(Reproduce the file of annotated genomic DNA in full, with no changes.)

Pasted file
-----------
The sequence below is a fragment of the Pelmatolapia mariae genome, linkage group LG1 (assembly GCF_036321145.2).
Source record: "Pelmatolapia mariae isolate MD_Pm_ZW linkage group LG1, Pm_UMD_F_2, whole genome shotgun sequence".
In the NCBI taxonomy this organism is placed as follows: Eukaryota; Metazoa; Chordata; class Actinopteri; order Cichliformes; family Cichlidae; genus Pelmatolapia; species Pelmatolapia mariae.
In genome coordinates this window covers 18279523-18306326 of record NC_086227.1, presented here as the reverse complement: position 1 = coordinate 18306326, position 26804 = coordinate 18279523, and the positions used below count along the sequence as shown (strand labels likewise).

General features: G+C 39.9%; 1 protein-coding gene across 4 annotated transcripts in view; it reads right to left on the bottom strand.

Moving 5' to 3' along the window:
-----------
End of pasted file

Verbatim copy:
The sequence below is a fragment of the Pelmatolapia mariae genome, linkage group LG1 (assembly GCF_036321145.2).
Source record: "Pelmatolapia mariae isolate MD_Pm_ZW linkage group LG1, Pm_UMD_F_2, whole genome shotgun sequence".
In the NCBI taxonomy this organism is placed as follows: Eukaryota; Metazoa; Chordata; class Actinopteri; order Cichliformes; family Cichlidae; genus Pelmatolapia; species Pelmatolapia mariae.
In genome coordinates this window covers 18279523-18306326 of record NC_086227.1, presented here as the reverse complement: position 1 = coordinate 18306326, position 26804 = coordinate 18279523, and the positions used below count along the sequence as shown (strand labels likewise).

General features: G+C 39.9%; 1 protein-coding gene across 4 annotated transcripts in view; it reads right to left on the bottom strand.

Moving 5' to 3' along the window: